Regularly recognizing and rewarding employees builds teamwork and loyalty at any business, including automotive service facilities.
This recognition is a small investment that can yield big returns for tire dealers and service shop operators.
Certainly, many factors go into building employee loyalty. These include competitive pay, good working conditions, plenty of vehicles to service, etc. All too often, it seems, some bosses fail to recognize workers for being reliable employees.
On the one hand, there's a philosophy that you shouldn't give people awards for doing the things they're supposed to do or expected to do. After all, isn't that what a paycheck's for?
On the other hand, there's a school of thought that a pat on the back and a “Way to go!” can really improve morale.
During my travels, the automotive service businesses that have enjoyed long-term success seem to share the trait of good morale.
Experience also has convinced me that good morale is a condition that's easy to discuss but very challenging to establish and maintain. The bosses I respect the most repeatedly have emphasized that worker recognition is a foundation of good morale.
Perhaps the most fundamental and essential morale builder is the proverbial “atta boy” or “atta girl” I just mentioned a moment ago. Consider the times when a service writer carefully calms an angry or confused customer. Think of the instances when a technician you're grooming patiently inspects a vehicle's undercarriage and finds some unsafe conditions that your competitors overlooked.
How many times have you responded with a compliment — some small recognition that you saw the employee meet or exceed expectations? Perhaps you would commend the service writer for not losing his or her temper with that obstinate customer. Or you could compliment the tech for finding the cracked control arm mount and the seeping brake line that the other shop missed completely.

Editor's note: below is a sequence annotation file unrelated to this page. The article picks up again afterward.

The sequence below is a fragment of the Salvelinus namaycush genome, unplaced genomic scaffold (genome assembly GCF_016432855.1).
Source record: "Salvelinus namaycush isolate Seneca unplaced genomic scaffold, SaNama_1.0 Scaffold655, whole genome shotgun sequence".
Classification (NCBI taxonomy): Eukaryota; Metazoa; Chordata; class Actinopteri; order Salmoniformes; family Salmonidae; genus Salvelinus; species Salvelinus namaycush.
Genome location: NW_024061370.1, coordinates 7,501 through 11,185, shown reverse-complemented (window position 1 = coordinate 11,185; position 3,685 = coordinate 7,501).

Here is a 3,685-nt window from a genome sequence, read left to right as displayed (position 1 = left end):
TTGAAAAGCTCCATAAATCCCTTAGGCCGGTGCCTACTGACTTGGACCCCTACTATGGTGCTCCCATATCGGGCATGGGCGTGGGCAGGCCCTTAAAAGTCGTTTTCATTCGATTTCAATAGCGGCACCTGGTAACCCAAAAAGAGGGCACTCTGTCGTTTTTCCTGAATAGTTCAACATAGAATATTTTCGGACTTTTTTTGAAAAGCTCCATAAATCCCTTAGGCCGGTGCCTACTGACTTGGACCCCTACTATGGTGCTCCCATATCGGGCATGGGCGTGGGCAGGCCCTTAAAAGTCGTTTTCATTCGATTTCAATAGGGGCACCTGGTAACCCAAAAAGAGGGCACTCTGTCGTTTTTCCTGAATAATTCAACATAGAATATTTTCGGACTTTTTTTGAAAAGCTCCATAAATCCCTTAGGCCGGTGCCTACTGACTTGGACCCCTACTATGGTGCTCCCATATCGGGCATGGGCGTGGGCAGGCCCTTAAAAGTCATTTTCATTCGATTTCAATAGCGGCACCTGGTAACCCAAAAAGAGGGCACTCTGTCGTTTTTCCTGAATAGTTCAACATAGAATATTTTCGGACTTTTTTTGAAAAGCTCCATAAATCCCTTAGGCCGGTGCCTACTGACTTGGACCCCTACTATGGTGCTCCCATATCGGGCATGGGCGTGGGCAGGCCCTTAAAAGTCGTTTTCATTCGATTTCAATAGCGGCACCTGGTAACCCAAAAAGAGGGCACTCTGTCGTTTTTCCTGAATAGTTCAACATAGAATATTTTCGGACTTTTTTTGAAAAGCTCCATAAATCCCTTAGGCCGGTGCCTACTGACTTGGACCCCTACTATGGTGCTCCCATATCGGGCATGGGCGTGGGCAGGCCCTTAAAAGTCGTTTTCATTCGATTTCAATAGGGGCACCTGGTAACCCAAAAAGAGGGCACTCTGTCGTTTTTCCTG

In recent columns I've discussed the value of a boss who inspects what he or she expects. Complimenting good work is a form of that “inspection” concept.
Maybe you could create an informal, quarterly award for excellence. You and your managers would watch for instances where an employee did, in fact, excel at doing his or her job — especially under challenging circumstances.
Yes indeed, such awards are highly subjective, but these notices also give recognition and build pride. Perhaps you could give a worker a savings bond, a dinner certificate at a local restaurant, or a gift card for the home center.
Some businesses also report these accomplishments in a company or store newsletter. Remember that as a rule, people love hearing their name and/or seeing their name in print.
Many managers are grooming techs to be more thorough in order to minimize or eliminate comebacks. (I'm referring here to those very avoidable comebacks.) Consider creating a periodic award for the tech in your service department with the fewest comebacks.
Prudent service managers monitor technician efficiency very closely. You might create an award for the tech who turns the greatest or most consistent efficiency during each quarter.
Mind you, everyone cannot be an efficiency superstar out in the bays. Given that, maybe you could present an occasional prize for top efficiency.
Good bosses also notice and recognize plain, old-fashioned effort. The worker who tries the hardest may not win the game, per se. Yet someone who gives a dedicated and persistent effort is a valuable part of any team — acknowledge that in some way.
These are but a few ways to recognize workers. Surely there are others and I welcome hearing Tire Business readers' suggestions for employee awards, large and small.